I took it again this year and one of the strengths it identifies for me is called “activator.” The two sentence description for this so-called strength is:  People strong in the Activator theme can make things happen by turning thoughts into action.  They are often impatient.”


A lot of us who are get-things-done, action-and-results-oriented, a lot of us who find our way to Washington, DC are not very good at waiting.


I’ll never forget the story the Washington Post wrote about the former pastor of National Presbyterian Church Craig Barnes several years after he had become the church’s pastor.[ii] He talked about the experience of being a get-things-done, action-and-results-oriented person coming to be the pastor of a congregation of get-things-done, action-and-results-oriented people. He said that he realized one day that he was equipped with just the right neurosis to pastor a church in Washington, DC, a city that lives by the myth that anyone can come from anywhere and work hard here and manage to make a difference…from the successful politician to the intern running a copy machine. [iii]


Shortly before he became the pastor of National Pres, Barnes was diagnosed with an illness that sapped his strength. He couldn’t drive ministry the way he used to. He had to learn how to do ministry in a new way. He had to learn that he was not fully in control of his ministry, his success, or of God. I think he had to learn how to wait for others and how to wait for God.


Many of us, I suspect, need to learn how to wait.


Waiting is hard. Waiting makes us feel weak and impotent. It is a harsh reminder of our limitedness. It is a reminder of our need for others. It is a reminder of our need for God.



Impatience is an expression of our longing for wholeness and justice to come, but it can also be an expression of faithlessness and, frankly, arrogance. It is as though the universe has to move according to our schedule and expectations. It is as though healing and justice and good were dependent upon us rather than woven into the fabric of God’s creation. It is as though we did not trust God.


Waiting is a part of faith, which is finally trust. Perhaps the reason so many of us find waiting so difficult is because we really aren’t very trusting…not trusting of others, not trusting of the world, not trusting of God, not even really trusting of ourselves.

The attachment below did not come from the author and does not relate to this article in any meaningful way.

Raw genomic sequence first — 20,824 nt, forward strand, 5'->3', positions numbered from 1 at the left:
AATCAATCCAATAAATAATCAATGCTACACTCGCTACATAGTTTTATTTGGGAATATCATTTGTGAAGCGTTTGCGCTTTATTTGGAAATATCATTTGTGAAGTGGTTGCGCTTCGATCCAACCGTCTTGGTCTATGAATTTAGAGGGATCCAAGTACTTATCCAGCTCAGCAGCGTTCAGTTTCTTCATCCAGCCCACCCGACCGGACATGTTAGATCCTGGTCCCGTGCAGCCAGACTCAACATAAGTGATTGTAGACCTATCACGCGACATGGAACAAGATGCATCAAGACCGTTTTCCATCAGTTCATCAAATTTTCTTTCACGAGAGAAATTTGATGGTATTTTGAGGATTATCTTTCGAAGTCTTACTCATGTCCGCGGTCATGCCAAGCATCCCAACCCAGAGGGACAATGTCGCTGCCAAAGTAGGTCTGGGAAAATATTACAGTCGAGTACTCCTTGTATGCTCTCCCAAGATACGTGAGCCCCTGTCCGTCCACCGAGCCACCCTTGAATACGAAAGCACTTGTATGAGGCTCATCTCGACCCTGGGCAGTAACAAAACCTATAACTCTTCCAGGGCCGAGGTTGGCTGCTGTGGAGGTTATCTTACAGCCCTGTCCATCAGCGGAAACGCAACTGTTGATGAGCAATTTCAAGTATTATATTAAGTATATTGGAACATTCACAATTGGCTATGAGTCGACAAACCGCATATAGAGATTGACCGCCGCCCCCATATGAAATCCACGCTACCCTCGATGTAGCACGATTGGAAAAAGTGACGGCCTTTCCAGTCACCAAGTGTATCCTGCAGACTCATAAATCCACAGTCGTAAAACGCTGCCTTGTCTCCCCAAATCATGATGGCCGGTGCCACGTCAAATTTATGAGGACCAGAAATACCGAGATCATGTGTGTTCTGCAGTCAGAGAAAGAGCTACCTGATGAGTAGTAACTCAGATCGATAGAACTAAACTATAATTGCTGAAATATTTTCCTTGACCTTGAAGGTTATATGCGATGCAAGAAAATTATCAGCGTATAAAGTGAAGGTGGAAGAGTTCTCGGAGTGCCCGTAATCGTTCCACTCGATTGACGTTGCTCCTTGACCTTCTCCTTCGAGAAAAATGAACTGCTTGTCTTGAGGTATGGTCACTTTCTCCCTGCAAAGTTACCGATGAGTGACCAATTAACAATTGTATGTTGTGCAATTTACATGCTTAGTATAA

The prophet Isaiah says that waiting can be a source of strength.


He writes: “Those who wait for the Lord shall renew their strength, they shall mount up with wings like eagles, they shall run and not be weary, they shall walk and not faint.” (Isaiah 40: 31)


Is it possible that the reason we are often so weak and ineffectual is because we are operating at the furthest edges of our own capabilities and beyond rather than waiting for the movement of the Spirit of God in our world and in our lives.  


I was eating with family members at a restaurant this week, a new restaurant recently opening by a family of immigrants to the U.S. who are, I can tell, eager to succeed. We were having a late lunch and the restaurant was almost empty with the wait staff standing around. Our waiter was too attentive. I’d eaten half my lunch and sat my fork down to concentrate on the conversation we were having and he immediately walked over and asked if he could take my plate. I told him I wasn’t finished yet. A few minutes later the same thing happened. “May I take your plate?” he asked again. “Not until I’ve eaten the food off it,” I answered.


I wonder if we are sometimes like this with God: so eager, so driven, so wanting to succeed, wanting to do well…that we unnecessarily wear ourselves out and thoughtlessly irritate God in the process.


Being attuned to God, moving in tune with divine rhythms, paying attention and waiting, this renews our strength so when the moment is right we can mount up with wings like eagles and we can persevere for the long haul and run and not be weary.